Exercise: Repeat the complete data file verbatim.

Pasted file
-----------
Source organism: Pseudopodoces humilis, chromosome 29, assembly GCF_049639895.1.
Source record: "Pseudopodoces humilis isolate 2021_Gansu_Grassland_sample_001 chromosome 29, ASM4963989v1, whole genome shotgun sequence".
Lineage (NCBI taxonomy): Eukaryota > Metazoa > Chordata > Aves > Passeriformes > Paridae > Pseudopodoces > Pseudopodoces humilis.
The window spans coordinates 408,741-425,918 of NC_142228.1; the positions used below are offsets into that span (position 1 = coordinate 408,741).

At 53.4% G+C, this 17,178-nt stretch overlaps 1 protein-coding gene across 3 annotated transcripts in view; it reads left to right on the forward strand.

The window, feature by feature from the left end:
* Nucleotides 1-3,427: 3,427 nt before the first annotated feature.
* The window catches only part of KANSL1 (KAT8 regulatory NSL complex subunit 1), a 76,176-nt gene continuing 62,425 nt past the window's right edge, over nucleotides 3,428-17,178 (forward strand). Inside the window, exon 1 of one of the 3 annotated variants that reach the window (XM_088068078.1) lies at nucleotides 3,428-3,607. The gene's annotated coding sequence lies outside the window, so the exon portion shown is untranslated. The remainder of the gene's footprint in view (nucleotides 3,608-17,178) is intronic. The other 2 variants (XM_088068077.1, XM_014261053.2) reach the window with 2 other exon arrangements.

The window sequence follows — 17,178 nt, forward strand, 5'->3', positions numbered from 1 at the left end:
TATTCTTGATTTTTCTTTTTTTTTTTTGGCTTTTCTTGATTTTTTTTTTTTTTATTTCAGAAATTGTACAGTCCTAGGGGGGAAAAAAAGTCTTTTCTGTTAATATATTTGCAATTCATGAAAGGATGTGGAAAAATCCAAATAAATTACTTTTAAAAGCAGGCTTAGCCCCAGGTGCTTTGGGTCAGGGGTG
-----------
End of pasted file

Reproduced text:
Source organism: Pseudopodoces humilis, chromosome 29, assembly GCF_049639895.1.
Source record: "Pseudopodoces humilis isolate 2021_Gansu_Grassland_sample_001 chromosome 29, ASM4963989v1, whole genome shotgun sequence".
Lineage (NCBI taxonomy): Eukaryota > Metazoa > Chordata > Aves > Passeriformes > Paridae > Pseudopodoces > Pseudopodoces humilis.
The window spans coordinates 408,741-425,918 of NC_142228.1; the positions used below are offsets into that span (position 1 = coordinate 408,741).

At 53.4% G+C, this 17,178-nt stretch overlaps 1 protein-coding gene across 3 annotated transcripts in view; it reads left to right on the forward strand.

The window, feature by feature from the left end:
* Nucleotides 1-3,427: 3,427 nt before the first annotated feature.
* The window catches only part of KANSL1 (KAT8 regulatory NSL complex subunit 1), a 76,176-nt gene continuing 62,425 nt past the window's right edge, over nucleotides 3,428-17,178 (forward strand). Inside the window, exon 1 of one of the 3 annotated variants that reach the window (XM_088068078.1) lies at nucleotides 3,428-3,607. The gene's annotated coding sequence lies outside the window, so the exon portion shown is untranslated. The remainder of the gene's footprint in view (nucleotides 3,608-17,178) is intronic. The other 2 variants (XM_088068077.1, XM_014261053.2) reach the window with 2 other exon arrangements.

The window sequence follows — 17,178 nt, forward strand, 5'->3', positions numbered from 1 at the left end:
TATTCTTGATTTTTCTTTTTTTTTTTTGGCTTTTCTTGATTTTTTTTTTTTTTATTTCAGAAATTGTACAGTCCTAGGGGGGAAAAAAAGTCTTTTCTGTTAATATATTTGCAATTCATGAAAGGATGTGGAAAAATCCAAATAAATTACTTTTAAAAGCAGGCTTAGCCCCAGGTGCTTTGGGTCAGGGGTG